Walking the Walk
We’ve had a good breakfast and an early start. My legs have not reset. My feet are flatter than yesterday’s pancakes and feeling every step. My wife loves walking, walks the dogs on hour long tours three times a day. She keeps a dog long pace, and is frustrated by my lack of speed. She is the horse that won’t be passed.
She looks behind to see if I’m with her. “No matter how slow I go you always walk slower,” she tells me.
Spot on. We never really find my pace. I’m in no hurry; do not have to be on time. We make it to the tubes, two rides—our transport tickets working easily, no problem. Colored lines show how to get from one tube to another in the many layered labyrinth of rails. Standing room only— crowded.
London Eye’s a relatively short walk, then another line, but it keeps moving. London Eye is very cool. The structure by itself is fascinating. I would have loved to watch it being built. It fairly sparkles in the sky, and never stops moving—very slowly, slow enough for people to step on and off. Backpack and bag are searched again.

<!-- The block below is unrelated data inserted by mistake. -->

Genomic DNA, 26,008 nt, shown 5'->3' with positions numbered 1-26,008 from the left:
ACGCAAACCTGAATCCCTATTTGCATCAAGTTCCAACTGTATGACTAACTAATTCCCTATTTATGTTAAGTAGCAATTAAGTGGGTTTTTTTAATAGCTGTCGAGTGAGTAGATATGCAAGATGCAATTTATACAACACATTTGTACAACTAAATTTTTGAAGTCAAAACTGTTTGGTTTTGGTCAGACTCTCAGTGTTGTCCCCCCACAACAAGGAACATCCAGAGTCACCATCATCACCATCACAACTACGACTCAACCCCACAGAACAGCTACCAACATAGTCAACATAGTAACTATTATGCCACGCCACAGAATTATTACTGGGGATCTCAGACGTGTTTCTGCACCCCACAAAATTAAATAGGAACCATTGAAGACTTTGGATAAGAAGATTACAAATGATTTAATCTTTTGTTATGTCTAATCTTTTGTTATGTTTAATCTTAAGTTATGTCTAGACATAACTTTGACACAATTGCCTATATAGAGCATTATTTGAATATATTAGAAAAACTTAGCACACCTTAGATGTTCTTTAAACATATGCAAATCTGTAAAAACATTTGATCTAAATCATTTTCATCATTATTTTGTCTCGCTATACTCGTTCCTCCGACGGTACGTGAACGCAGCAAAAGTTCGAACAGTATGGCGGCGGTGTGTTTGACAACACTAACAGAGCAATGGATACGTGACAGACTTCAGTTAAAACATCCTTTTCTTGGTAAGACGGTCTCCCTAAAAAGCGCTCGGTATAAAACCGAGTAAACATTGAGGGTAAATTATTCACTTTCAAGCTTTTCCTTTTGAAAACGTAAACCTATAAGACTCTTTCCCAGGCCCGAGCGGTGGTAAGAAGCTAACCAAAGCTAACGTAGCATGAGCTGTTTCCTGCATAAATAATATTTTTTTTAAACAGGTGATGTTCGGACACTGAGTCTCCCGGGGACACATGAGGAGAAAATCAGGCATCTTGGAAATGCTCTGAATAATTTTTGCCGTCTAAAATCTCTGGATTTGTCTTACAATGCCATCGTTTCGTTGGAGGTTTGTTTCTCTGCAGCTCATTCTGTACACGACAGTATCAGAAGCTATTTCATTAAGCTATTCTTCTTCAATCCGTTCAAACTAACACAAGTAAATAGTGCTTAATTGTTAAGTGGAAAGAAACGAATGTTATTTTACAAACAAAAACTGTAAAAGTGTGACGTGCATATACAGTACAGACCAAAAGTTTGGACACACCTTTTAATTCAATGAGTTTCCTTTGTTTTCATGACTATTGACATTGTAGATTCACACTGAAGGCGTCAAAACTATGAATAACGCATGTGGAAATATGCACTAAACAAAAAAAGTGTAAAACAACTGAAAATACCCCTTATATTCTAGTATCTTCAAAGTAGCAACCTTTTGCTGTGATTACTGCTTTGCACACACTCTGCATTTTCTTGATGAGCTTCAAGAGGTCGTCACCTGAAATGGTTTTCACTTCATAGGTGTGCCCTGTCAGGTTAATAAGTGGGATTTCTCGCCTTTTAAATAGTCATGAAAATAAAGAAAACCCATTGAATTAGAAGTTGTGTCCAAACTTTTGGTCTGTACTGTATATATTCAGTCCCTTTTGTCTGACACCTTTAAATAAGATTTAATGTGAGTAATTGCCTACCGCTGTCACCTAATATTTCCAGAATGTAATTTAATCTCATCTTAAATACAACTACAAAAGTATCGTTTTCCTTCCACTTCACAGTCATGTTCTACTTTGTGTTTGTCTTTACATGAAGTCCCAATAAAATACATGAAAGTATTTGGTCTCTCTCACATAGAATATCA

The ride was good, met all my expectations. After getting off we have some free time I see a place that’s selling fish and chips. I loved fish and chips sold where we lived in America and am excited to buy the original here in London, but am disappointed. Tastes like cardboard, really bad. I leave it for the pigeons. We move on, but don’t get far. The London Marathon has started, and the streets are jammed, some streets blocked off.
Once again we can’t get anywhere from where we are. We stop for coffee at a jam packed Starbucks, and peruse our maps. It takes an hour to find our way to Trafalgar Square.
“Let’s go there,” I say.
“What do you want to see?” wife asks.
“I want to find a soft couch, and sit and stare at a painting for an hour or so.”
Wife decides to take some time to shop. I go alone and find it’s everything I want. Wonderful places to sit, and entrance is free after a backpack check. I’m surprised they people are allowed to take photos.
For some reason I’m most taken with a painting of a horse named Whistlejacket. George Stubbs – 1762. Horse only lost four times in its career. He’s such a pleasant thing to look at from this wonderful soft, leather couch. Just what I wanted, perfect, peaceful, quiet and not crowded here.
“Not enough time,” she says.